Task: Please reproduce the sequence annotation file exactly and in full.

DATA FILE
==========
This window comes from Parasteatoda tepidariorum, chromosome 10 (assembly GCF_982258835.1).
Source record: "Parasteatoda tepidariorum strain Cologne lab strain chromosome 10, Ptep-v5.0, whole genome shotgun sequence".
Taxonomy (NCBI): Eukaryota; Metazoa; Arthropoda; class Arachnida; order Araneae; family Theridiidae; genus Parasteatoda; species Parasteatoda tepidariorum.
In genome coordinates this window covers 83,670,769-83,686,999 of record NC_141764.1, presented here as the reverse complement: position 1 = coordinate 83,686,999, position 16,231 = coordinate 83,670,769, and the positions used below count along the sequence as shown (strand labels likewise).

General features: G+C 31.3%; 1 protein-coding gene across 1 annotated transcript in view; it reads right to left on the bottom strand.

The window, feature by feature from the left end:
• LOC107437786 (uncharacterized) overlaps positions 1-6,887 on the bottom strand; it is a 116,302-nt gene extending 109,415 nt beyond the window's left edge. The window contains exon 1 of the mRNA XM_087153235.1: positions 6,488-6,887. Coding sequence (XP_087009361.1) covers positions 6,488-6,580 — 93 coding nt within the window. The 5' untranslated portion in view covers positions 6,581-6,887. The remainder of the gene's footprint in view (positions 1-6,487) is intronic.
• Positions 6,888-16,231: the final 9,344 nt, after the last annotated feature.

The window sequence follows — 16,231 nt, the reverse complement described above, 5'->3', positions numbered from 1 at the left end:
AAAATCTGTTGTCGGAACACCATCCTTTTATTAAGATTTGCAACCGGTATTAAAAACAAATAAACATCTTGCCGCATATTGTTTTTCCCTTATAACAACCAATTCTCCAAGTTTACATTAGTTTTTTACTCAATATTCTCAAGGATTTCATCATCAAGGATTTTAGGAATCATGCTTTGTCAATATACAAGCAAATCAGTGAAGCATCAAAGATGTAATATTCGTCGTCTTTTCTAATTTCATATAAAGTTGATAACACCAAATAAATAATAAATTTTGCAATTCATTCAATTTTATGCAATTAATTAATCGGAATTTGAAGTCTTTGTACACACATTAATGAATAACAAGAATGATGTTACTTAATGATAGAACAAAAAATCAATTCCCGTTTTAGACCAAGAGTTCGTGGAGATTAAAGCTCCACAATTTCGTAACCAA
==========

This window comes from Parasteatoda tepidariorum, chromosome 10 (assembly GCF_982258835.1).
Source record: "Parasteatoda tepidariorum strain Cologne lab strain chromosome 10, Ptep-v5.0, whole genome shotgun sequence".
Taxonomy (NCBI): Eukaryota; Metazoa; Arthropoda; class Arachnida; order Araneae; family Theridiidae; genus Parasteatoda; species Parasteatoda tepidariorum.
In genome coordinates this window covers 83,670,769-83,686,999 of record NC_141764.1, presented here as the reverse complement: position 1 = coordinate 83,686,999, position 16,231 = coordinate 83,670,769, and the positions used below count along the sequence as shown (strand labels likewise).

General features: G+C 31.3%; 1 protein-coding gene across 1 annotated transcript in view; it reads right to left on the bottom strand.

The window, feature by feature from the left end:
• LOC107437786 (uncharacterized) overlaps positions 1-6,887 on the bottom strand; it is a 116,302-nt gene extending 109,415 nt beyond the window's left edge. The window contains exon 1 of the mRNA XM_087153235.1: positions 6,488-6,887. Coding sequence (XP_087009361.1) covers positions 6,488-6,580 — 93 coding nt within the window. The 5' untranslated portion in view covers positions 6,581-6,887. The remainder of the gene's footprint in view (positions 1-6,487) is intronic.
• Positions 6,888-16,231: the final 9,344 nt, after the last annotated feature.

The window sequence follows — 16,231 nt, the reverse complement described above, 5'->3', positions numbered from 1 at the left end:
AAAATCTGTTGTCGGAACACCATCCTTTTATTAAGATTTGCAACCGGTATTAAAAACAAATAAACATCTTGCCGCATATTGTTTTTCCCTTATAACAACCAATTCTCCAAGTTTACATTAGTTTTTTACTCAATATTCTCAAGGATTTCATCATCAAGGATTTTAGGAATCATGCTTTGTCAATATACAAGCAAATCAGTGAAGCATCAAAGATGTAATATTCGTCGTCTTTTCTAATTTCATATAAAGTTGATAACACCAAATAAATAATAAATTTTGCAATTCATTCAATTTTATGCAATTAATTAATCGGAATTTGAAGTCTTTGTACACACATTAATGAATAACAAGAATGATGTTACTTAATGATAGAACAAAAAATCAATTCCCGTTTTAGACCAAGAGTTCGTGGAGATTAAAGCTCCACAATTTCGTAACCAA